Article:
This is an amazing city. I had my first vending machine experience at the airport – a beverage not entirely unlike fizzy grapefruit juice – and I see them absolutely everywhere. Nothing too odd so far, just drinks and cigarettes. I took the Limousine bus to the Grand Hyatt Hotel, and walked from there, much to the surprise of the luggage attendant. It was only a fifteen minute walk. So many overwhelming sights, sounds, smells – this city is so vibrant and alive. Katsu’s apartment is very compact and very Japanese. Walking into the bathroom I had flashbacks to the airplane toilet. It wasn’t helped by my head still spinning from the flight.
After a break and skyping home, I walked to Tokyo tower and ended up assisting a few couples with photos. I lost an hour or so of my life in Don Quixote, otherwise known as “Donki”, a multistory discount store with everything from food and cameras to probable knock-off designer clothing and sex toys. I ended up buying whatever looked palatable/breakfast food from a convenience store called Lawson – salad and French toast (I think), and finally made it to bed.
The First Real Day
After barely sleeping last night thanks to airplane-gut syndrome and the heat and humidity, I got up and felt like jumping out the window. It took me a while to get moving, and when I did I could get started into my breakfast. My salad and packet French toast breakfast. It wasn’t that bad, and the French toast/cake thing was quite nice. The Japanese don’t seem to have the same commitment to breakfast as we have at home.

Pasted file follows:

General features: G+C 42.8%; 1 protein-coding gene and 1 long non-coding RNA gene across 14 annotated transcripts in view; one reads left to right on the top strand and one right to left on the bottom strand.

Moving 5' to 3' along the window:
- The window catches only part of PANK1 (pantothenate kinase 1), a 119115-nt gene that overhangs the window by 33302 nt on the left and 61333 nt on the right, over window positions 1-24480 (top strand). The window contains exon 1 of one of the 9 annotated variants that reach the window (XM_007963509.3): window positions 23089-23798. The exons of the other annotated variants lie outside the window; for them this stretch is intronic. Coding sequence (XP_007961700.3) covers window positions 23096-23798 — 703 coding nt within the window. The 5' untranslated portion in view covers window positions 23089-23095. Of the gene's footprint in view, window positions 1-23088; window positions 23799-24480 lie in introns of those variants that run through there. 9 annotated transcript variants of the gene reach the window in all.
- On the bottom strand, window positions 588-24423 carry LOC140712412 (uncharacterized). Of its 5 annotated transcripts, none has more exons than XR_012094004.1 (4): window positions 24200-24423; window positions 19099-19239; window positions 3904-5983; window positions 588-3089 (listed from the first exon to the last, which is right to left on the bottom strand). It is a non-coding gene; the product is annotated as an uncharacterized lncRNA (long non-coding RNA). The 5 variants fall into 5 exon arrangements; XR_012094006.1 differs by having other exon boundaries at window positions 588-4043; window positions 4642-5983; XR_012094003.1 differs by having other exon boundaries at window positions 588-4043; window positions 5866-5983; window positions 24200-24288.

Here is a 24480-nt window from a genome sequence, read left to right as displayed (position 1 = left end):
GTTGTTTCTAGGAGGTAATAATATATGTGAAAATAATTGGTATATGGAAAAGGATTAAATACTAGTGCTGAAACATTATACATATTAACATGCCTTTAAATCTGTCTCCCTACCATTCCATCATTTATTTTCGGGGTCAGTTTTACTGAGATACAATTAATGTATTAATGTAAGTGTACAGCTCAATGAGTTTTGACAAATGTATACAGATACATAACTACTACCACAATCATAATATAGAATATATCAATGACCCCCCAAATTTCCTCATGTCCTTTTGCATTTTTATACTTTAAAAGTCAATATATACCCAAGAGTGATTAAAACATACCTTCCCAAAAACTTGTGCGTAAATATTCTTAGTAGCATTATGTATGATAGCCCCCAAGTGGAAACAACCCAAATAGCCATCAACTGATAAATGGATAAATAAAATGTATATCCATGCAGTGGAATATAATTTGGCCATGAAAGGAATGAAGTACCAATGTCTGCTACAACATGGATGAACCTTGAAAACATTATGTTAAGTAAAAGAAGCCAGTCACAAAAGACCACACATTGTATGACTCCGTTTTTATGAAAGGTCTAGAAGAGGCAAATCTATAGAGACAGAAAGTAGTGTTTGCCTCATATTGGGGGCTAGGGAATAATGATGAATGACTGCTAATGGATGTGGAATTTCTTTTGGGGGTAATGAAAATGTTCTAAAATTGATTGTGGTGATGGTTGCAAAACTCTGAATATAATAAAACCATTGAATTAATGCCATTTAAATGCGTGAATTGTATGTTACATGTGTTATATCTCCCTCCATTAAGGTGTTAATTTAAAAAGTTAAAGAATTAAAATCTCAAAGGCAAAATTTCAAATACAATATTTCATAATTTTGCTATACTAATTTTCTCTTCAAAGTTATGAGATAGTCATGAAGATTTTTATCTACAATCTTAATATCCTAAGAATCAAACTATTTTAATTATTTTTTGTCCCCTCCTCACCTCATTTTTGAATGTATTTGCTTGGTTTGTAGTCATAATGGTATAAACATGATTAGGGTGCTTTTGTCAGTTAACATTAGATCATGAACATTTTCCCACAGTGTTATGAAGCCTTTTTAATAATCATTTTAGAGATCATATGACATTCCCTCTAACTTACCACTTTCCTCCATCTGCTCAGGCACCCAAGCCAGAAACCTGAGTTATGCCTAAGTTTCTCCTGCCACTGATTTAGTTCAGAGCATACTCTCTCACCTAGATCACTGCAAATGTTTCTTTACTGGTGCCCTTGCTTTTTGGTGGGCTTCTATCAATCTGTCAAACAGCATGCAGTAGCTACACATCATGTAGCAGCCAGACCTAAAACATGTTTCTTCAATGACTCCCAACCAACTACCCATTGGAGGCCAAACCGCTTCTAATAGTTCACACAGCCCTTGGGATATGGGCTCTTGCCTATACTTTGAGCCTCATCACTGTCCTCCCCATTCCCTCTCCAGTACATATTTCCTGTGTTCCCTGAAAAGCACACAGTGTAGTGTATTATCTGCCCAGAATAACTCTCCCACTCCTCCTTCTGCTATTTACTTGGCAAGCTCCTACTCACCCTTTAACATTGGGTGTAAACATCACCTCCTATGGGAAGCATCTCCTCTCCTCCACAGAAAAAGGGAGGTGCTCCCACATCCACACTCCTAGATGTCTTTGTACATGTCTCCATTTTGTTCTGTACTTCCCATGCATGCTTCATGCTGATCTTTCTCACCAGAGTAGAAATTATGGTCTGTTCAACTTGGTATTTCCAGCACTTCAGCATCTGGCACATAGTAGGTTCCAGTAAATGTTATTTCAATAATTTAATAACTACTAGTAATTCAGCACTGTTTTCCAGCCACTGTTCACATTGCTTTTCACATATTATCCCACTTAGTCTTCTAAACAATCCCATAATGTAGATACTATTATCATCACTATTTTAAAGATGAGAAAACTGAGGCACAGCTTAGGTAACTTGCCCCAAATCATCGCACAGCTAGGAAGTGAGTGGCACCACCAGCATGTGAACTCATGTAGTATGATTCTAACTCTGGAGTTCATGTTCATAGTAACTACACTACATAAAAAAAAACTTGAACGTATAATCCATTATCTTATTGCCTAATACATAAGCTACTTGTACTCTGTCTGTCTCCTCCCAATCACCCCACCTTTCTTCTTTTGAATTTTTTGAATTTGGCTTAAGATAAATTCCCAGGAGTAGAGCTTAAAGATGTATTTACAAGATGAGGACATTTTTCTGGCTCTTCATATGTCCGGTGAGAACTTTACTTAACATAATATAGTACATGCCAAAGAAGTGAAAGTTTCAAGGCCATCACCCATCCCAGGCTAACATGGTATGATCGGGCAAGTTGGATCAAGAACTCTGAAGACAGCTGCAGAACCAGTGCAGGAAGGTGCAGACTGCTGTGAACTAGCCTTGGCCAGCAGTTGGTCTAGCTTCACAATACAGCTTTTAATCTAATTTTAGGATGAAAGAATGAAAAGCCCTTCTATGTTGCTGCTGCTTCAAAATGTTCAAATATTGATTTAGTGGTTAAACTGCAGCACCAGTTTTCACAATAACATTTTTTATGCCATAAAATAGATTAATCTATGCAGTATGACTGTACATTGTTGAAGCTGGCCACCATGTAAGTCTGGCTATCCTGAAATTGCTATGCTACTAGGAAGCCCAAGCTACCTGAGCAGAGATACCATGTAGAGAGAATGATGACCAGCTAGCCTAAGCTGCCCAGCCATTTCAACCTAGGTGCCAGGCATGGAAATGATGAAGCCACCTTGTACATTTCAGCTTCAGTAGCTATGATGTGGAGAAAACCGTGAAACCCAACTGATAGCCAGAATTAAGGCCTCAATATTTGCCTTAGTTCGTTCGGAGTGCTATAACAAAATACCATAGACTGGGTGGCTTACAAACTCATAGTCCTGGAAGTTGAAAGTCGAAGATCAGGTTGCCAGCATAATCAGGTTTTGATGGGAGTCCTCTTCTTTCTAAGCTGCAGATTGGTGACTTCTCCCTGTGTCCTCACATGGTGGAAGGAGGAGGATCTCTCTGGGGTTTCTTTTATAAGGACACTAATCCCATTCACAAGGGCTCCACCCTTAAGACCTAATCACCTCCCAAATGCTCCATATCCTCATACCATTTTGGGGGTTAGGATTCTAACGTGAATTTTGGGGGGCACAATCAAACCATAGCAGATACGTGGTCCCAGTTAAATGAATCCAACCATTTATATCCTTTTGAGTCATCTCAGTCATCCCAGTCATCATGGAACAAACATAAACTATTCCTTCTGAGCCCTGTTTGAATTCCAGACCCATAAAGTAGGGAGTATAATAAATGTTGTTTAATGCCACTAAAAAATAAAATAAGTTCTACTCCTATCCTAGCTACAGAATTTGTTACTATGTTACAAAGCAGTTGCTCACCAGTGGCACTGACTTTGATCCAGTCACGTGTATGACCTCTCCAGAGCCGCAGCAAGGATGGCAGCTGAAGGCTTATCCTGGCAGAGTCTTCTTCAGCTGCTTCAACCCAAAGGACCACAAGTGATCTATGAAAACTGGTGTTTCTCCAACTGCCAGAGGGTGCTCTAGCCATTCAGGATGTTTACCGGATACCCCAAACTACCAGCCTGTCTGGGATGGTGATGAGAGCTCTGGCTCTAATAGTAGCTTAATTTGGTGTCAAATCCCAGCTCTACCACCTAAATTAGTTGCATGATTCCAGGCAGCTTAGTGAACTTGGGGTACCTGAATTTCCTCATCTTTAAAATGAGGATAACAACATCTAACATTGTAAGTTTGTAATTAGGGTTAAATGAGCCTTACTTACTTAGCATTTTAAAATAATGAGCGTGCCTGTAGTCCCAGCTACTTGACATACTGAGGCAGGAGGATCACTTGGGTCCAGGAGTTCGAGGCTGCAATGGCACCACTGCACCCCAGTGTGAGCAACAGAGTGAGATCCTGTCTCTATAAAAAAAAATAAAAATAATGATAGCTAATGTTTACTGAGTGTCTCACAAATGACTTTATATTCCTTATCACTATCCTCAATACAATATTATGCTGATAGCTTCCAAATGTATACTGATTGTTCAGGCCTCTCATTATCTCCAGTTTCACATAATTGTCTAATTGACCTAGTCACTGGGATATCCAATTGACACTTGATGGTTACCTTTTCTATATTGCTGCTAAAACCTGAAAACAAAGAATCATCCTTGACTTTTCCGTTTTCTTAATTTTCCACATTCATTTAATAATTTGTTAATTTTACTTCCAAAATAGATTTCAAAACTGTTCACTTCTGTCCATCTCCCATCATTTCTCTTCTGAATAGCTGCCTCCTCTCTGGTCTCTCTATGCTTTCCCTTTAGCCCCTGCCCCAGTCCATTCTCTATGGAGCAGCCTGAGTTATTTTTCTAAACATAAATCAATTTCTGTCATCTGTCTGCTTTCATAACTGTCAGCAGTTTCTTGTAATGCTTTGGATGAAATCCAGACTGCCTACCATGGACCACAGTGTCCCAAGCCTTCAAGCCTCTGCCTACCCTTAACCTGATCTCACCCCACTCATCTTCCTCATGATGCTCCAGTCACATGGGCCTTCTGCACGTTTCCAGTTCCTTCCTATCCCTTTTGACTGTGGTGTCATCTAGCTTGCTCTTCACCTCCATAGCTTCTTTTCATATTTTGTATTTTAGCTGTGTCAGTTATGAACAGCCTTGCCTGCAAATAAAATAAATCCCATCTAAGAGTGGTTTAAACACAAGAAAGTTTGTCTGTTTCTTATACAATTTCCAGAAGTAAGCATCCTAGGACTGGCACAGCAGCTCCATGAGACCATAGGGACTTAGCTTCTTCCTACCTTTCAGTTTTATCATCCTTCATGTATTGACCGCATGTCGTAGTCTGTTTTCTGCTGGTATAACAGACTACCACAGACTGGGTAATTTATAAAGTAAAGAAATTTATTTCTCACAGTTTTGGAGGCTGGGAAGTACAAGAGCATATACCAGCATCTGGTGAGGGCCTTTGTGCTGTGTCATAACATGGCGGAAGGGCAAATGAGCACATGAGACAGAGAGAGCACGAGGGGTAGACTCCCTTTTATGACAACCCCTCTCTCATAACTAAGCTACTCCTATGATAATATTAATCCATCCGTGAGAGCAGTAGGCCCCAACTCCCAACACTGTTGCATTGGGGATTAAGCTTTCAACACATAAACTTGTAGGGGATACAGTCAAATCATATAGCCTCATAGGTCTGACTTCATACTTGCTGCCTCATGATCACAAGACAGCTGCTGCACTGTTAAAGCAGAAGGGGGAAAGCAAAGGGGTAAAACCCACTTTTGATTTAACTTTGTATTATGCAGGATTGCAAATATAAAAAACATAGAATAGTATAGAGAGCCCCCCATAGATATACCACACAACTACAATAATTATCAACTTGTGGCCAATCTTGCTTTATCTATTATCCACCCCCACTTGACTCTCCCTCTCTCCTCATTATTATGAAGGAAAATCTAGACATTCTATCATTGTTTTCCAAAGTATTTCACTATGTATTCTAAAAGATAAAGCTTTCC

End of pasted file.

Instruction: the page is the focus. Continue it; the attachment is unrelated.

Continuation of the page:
I didn’t leave the house until my host, Katsu, arrived back. We had planned to go out for lunch as he was coming off a nightshift, but one of his friends was DJing at an all you can eat and drink music party/BBQ. I don’t usually drink and listen to loud music on a Sunday afternoon, but when in Rome, do as the Romans do. I got to meet some cool Japanese people, and rather too many Brits and Americans. Nearly every native English speaker here is an English teacher. Some of them speak Japanese well, and others can say a handful of words. You can get by here knowing very little Japanese. We stayed at the party until the set Katsu’s friend was playing, then left to go back to his place. Then I had a change of heart, and instead of going back to Roppongi where I’m staying, I got off at Shinjuku station.
Shinjuku has quite a few electronics shops, and at least two big camera shops that I knew of: Bic Camera and Yodobashi. But I never reached the exit. I was almost at the exit then a group of three Japanese women stopped and started pointing at me and trying to get my attention. I was so close to walking off, but everyone has been so nice and helpful so far that I couldn’t brush them aside. The natural assumption was that they wanted a photo with the tall white guy sticking out like a sore thumb – this city isn’t built for me, but more on that later – but what they wanted was altogether more confusing and frightening. They pulled out a map of Europe and started asking me about where I was from. It quickly transpire that they wanted me to go to their church, for what I gathered from broken English (and zero Japanese skills on my part) was some kind of service or blessing. I tried to decline the offer, but they were so insistent and had already pulled me along and handed me a ticket for the subway so I wasn’t out of pocket. All along the way I was guided and watched, presumably to make sure I didn’t escape and spread the news of my kidnapping. I kid, they were actually very friendly, but it was hard to know at first if this was an elaborate mugging or a group of true religious folk who just wanted to save a soul.